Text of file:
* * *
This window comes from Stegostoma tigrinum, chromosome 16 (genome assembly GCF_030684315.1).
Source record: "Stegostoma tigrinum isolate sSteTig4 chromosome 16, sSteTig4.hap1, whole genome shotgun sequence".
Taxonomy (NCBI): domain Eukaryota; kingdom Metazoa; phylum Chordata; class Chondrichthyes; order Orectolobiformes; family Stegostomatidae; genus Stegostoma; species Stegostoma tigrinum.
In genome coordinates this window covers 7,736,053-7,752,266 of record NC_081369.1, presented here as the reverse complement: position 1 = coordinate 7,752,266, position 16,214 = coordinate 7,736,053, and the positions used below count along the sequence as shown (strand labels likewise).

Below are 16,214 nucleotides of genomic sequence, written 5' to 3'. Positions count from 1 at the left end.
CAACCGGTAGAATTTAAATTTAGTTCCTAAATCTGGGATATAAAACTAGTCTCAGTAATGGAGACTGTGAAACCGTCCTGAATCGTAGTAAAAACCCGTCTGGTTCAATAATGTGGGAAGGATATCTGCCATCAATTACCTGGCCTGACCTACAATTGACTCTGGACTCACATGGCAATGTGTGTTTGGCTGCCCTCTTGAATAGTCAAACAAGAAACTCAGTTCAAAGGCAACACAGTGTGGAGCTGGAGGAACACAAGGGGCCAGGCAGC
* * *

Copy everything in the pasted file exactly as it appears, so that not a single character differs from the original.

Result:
This window comes from Stegostoma tigrinum, chromosome 16 (genome assembly GCF_030684315.1).
Source record: "Stegostoma tigrinum isolate sSteTig4 chromosome 16, sSteTig4.hap1, whole genome shotgun sequence".
Taxonomy (NCBI): domain Eukaryota; kingdom Metazoa; phylum Chordata; class Chondrichthyes; order Orectolobiformes; family Stegostomatidae; genus Stegostoma; species Stegostoma tigrinum.
In genome coordinates this window covers 7,736,053-7,752,266 of record NC_081369.1, presented here as the reverse complement: position 1 = coordinate 7,752,266, position 16,214 = coordinate 7,736,053, and the positions used below count along the sequence as shown (strand labels likewise).

Below are 16,214 nucleotides of genomic sequence, written 5' to 3'. Positions count from 1 at the left end.
CAACCGGTAGAATTTAAATTTAGTTCCTAAATCTGGGATATAAAACTAGTCTCAGTAATGGAGACTGTGAAACCGTCCTGAATCGTAGTAAAAACCCGTCTGGTTCAATAATGTGGGAAGGATATCTGCCATCAATTACCTGGCCTGACCTACAATTGACTCTGGACTCACATGGCAATGTGTGTTTGGCTGCCCTCTTGAATAGTCAAACAAGAAACTCAGTTCAAAGGCAACACAGTGTGGAGCTGGAGGAACACAAGGGGCCAGGCAGC